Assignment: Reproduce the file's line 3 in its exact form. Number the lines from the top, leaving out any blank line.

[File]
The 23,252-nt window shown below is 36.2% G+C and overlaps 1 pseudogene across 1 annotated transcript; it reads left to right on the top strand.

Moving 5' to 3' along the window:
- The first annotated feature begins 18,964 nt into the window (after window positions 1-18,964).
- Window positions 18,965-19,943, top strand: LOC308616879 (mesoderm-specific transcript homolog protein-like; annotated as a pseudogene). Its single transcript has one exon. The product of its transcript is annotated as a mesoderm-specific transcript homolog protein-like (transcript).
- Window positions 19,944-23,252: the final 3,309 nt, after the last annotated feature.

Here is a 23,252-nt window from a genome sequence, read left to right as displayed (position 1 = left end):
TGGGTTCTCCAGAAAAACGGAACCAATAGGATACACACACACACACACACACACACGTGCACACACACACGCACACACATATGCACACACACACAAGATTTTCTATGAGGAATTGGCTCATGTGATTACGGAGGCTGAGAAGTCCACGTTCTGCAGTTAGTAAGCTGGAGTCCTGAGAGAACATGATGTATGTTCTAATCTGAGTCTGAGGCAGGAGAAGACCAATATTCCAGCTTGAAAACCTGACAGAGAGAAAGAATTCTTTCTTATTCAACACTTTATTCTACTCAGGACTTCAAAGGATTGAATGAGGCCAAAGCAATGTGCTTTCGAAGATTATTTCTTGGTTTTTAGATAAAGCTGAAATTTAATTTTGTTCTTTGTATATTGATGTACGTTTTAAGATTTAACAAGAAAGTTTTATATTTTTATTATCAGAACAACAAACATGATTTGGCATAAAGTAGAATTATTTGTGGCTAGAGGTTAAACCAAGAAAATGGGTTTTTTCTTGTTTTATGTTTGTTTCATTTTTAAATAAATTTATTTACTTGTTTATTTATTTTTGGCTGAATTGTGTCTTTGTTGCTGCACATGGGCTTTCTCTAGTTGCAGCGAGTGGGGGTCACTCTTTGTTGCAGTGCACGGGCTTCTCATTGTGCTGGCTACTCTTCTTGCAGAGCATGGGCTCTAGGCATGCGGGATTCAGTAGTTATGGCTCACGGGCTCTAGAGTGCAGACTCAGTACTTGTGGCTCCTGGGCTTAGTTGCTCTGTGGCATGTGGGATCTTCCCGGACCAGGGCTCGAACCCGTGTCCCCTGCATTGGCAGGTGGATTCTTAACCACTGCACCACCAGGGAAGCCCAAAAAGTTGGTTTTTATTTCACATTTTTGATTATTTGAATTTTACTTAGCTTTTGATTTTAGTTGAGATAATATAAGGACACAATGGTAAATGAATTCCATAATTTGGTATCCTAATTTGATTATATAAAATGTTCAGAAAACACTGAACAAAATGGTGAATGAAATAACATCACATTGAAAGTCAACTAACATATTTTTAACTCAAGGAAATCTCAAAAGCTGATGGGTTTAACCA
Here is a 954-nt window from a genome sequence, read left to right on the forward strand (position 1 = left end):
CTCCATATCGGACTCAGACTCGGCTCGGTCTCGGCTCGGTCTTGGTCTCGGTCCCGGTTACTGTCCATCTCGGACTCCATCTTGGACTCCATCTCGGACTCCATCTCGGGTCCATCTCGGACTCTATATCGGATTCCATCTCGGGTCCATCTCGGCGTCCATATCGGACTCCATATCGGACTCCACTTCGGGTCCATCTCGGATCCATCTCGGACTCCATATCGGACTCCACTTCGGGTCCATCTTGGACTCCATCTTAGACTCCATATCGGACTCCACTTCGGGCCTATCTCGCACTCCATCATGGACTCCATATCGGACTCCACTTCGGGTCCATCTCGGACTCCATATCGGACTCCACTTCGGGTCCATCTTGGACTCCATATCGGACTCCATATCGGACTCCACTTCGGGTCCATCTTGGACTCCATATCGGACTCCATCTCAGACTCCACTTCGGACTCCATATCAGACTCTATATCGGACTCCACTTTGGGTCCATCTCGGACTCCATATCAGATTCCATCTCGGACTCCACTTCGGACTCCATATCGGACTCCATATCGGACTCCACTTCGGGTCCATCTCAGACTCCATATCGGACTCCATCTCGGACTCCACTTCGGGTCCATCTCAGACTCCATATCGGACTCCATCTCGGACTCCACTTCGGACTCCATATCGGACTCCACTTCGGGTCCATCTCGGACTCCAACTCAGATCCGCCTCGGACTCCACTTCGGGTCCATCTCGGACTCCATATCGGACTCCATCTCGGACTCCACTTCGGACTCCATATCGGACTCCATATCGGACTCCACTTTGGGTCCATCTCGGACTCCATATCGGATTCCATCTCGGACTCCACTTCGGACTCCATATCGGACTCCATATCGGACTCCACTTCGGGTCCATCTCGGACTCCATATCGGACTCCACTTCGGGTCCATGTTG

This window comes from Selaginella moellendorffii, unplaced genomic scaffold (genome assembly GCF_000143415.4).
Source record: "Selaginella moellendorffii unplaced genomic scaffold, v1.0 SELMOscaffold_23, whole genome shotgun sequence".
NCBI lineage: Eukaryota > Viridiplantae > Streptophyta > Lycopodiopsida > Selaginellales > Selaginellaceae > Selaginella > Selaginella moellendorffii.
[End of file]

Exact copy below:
- The first annotated feature begins 18,964 nt into the window (after window positions 1-18,964).